April 20th-22nd *underlined bits are links!
This float is a neighborhood favorite, one we first did in a canoe (aka DIVORCE BOAT) before children, then in a borrowed raft, and finally many times in our own floating dirigible. Kid 1 came along and we strapped her tiny screaming butt into a straight-jacket PFD or into a car seat hog-tied to the front deck, noting happily that, with every consecutive year, the screaming seemed to decrease. Five years later I was talked into kid 2 and we started the process all over again. Now they’re both Cool, content to run off and play with their other boater-trash kid-friends, wallowing waste-deep in putrid river quicksand for hours at a time. The dues have been paid; please pass the gin.
This trip starts in Bluff, Utah, a tiny outpost at the edge of the back of beyond, destination for the San Juan Expedition of Mormon settlers who had an almost surreal journey of suffering to reach that remote corner of the universe. Once they got to Bluff, starving and exhausted, some of their crew was told ‘Sorry, you’re not done yet – you actually have to get all the way to Montezuma Creek.’ Local people will feel the pity in that one.
A memorable moment on the river a few years ago was sitting at Cottonwood camp one night while a member of our group read from the journal compilations of that journey. There, around a fire, in the shadow of Comb Ridge a quarter mile away from where the Mormon trail was hacked into the sandstone in the last push up and out of the canyon..well, it’s humbling to be so close to such a heartbreaking story of sheer determination. Anyhoo…
We are lucky to live in a time where visiting Comb Ridge and the San Juan river involves no suffering beyond keeping kids full of granola bars and piloting non-aerodynamic watercraft through 60 mph headwinds (which we have done and survived with minimal suffering, not that it is something I would outright recommend). Happily we seem to have filled the karma cash register on that trip and enjoyed sheer weather perfection this time around. And hey, there was only one large dead (or very sleepy) animal on this stretch. Things were peachy.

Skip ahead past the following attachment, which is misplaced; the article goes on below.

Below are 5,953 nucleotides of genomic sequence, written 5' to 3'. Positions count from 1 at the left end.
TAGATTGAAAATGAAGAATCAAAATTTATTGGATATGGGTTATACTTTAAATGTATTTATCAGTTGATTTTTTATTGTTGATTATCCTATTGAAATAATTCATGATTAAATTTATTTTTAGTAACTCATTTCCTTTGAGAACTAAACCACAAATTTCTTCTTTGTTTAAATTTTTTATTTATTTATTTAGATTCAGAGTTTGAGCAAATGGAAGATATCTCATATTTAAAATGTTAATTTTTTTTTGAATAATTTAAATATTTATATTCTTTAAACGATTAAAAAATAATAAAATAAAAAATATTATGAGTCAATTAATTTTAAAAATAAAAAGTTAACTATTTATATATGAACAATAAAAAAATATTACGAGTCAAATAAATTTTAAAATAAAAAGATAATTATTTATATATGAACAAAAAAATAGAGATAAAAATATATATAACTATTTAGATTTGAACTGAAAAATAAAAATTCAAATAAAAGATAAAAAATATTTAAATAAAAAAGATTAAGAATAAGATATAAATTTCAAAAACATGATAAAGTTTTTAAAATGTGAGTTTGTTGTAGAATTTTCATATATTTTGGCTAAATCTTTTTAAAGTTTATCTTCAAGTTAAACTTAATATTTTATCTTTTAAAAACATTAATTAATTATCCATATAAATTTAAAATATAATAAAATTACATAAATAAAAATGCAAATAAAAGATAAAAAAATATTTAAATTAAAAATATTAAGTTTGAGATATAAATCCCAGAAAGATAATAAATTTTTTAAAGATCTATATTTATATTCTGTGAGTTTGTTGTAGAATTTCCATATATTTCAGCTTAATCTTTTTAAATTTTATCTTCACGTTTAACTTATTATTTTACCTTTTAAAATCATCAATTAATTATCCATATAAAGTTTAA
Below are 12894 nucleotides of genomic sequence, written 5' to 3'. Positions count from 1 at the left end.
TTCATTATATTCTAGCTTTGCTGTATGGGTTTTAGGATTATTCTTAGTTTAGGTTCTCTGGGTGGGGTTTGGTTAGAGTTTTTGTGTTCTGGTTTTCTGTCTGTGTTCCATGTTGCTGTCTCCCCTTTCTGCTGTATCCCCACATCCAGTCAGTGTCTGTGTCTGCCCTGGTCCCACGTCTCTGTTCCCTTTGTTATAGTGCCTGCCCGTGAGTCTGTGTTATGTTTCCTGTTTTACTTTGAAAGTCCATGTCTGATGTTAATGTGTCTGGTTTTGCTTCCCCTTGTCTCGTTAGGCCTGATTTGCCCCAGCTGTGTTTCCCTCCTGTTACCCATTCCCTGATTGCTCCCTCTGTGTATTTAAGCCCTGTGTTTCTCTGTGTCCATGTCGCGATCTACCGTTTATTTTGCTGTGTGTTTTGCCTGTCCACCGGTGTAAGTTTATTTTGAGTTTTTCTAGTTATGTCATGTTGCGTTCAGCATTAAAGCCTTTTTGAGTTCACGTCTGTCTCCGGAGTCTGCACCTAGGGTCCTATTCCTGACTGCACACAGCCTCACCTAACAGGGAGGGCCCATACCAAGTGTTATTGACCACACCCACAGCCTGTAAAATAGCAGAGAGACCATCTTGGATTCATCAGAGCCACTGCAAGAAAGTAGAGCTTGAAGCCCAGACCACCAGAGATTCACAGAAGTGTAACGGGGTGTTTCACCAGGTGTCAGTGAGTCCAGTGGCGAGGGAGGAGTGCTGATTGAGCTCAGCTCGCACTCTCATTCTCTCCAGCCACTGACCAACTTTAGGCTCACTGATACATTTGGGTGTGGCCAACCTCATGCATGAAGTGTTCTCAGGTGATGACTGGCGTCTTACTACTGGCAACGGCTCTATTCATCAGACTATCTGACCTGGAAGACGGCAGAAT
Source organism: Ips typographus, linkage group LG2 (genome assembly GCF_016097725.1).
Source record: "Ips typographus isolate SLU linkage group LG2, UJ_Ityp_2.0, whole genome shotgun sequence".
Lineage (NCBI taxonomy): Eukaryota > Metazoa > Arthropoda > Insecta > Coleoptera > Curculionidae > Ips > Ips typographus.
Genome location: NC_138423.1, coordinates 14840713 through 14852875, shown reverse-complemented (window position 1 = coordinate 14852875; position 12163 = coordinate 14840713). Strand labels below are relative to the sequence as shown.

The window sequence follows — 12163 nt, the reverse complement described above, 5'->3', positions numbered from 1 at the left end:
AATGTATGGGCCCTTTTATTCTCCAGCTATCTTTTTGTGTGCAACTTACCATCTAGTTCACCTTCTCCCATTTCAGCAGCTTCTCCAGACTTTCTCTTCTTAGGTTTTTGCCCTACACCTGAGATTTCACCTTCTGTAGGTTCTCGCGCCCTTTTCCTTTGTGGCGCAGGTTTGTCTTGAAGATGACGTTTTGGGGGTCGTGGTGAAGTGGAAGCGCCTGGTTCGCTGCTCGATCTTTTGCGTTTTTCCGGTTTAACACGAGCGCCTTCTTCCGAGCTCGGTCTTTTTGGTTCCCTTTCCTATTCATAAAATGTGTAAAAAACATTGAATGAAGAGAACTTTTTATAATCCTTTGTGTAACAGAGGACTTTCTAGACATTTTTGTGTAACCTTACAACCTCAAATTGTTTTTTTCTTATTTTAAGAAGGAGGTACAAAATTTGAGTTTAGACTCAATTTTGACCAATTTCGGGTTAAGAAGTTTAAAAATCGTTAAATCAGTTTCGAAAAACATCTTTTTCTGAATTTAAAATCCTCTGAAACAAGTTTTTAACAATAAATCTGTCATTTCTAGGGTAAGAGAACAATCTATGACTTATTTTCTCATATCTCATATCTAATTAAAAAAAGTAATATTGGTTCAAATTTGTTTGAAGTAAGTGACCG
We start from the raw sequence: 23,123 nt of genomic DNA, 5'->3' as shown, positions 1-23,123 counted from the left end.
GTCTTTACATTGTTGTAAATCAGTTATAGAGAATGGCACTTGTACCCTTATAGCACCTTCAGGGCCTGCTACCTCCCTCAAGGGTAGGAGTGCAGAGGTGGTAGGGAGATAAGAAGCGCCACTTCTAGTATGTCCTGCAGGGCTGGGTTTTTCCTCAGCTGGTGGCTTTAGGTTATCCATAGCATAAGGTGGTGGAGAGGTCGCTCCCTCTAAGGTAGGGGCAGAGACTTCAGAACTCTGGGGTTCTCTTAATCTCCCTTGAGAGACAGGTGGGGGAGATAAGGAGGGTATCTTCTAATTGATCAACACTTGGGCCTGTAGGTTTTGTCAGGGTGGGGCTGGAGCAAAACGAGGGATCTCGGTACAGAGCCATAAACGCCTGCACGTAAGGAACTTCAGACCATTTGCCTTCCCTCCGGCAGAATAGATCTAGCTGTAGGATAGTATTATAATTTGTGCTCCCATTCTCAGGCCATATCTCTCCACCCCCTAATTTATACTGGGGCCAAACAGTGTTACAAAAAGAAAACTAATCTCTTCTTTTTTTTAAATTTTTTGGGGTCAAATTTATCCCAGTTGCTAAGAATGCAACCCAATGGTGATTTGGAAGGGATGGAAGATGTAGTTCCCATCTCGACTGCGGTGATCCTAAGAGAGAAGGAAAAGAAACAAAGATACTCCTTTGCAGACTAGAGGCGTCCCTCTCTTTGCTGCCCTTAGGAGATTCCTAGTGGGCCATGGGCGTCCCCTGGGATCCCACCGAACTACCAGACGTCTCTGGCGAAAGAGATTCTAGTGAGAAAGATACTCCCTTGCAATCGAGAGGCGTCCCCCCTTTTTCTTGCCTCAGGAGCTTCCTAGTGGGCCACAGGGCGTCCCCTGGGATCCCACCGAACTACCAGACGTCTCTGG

With Todd’s mom along we had three generations of crazy in the boat and a second boat filled with the fabulous Baldwin family. Good company makes for happy times. The river can be run as low as 400 in a raft – we have run it anywhere from 500 to 5000 but on this day it was 600 cfs, an easy flow with no winds to battle, a flow that floats you upstream Lewis and Clark-style with winds whispering by at 10 mph. Again, we lucked out with the most windless 3 days I’ve ever spent on the San Juan.
We made a stop at the always lovely River House and then floated down to Lime Ridge camp where the children immediately immersed themselves in spa-like mud treatments and set up a Kids Club where Parents Are Not Allowed. Perfect.
The kids are so used to this trip and each other that there was shockingly little to report in terms of Testy Moments. Oh, except when Maisy started wailing as the sun was setting. I held out hope that she was just super-sad that the sun was leaving for the day. No such luck – I looked over to see her standing in the tent, asked her what she needed and she hollered that she needed ME. Now. Turns out she had zipped her head quite effectively into the tent zipper. I successfully resisted the urge to take a picture.